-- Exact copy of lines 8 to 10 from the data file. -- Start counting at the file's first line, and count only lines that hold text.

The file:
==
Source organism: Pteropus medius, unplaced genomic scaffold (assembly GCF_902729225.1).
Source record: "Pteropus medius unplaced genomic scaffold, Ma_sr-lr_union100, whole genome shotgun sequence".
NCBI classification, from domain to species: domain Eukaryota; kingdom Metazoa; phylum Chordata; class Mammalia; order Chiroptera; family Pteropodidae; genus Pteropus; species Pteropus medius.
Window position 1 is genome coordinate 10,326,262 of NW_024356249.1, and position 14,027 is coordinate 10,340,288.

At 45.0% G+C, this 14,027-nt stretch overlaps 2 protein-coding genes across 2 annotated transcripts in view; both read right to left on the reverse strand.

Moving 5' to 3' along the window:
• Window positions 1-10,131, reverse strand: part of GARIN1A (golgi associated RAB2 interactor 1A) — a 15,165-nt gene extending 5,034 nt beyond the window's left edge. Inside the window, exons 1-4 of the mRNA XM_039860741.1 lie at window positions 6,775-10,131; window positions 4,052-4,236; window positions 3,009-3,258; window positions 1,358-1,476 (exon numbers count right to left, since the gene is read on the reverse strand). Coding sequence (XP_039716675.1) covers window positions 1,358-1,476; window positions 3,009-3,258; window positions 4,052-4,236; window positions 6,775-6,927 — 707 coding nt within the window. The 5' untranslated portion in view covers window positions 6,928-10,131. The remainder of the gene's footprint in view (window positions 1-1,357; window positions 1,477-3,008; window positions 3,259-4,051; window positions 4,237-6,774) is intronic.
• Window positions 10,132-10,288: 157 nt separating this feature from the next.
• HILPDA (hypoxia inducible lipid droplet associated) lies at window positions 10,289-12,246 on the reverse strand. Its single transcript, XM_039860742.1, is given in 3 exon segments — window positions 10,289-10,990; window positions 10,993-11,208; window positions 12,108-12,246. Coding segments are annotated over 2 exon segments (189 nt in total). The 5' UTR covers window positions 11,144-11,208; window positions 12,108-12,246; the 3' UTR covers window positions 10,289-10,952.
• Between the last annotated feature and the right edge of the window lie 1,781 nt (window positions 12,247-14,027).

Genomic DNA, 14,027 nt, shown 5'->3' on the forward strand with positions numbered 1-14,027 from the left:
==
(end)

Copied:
• Window positions 10,132-10,288: 157 nt separating this feature from the next.
• HILPDA (hypoxia inducible lipid droplet associated) lies at window positions 10,289-12,246 on the reverse strand. Its single transcript, XM_039860742.1, is given in 3 exon segments — window positions 10,289-10,990; window positions 10,993-11,208; window positions 12,108-12,246. Coding segments are annotated over 2 exon segments (189 nt in total). The 5' UTR covers window positions 11,144-11,208; window positions 12,108-12,246; the 3' UTR covers window positions 10,289-10,952.
• Between the last annotated feature and the right edge of the window lie 1,781 nt (window positions 12,247-14,027).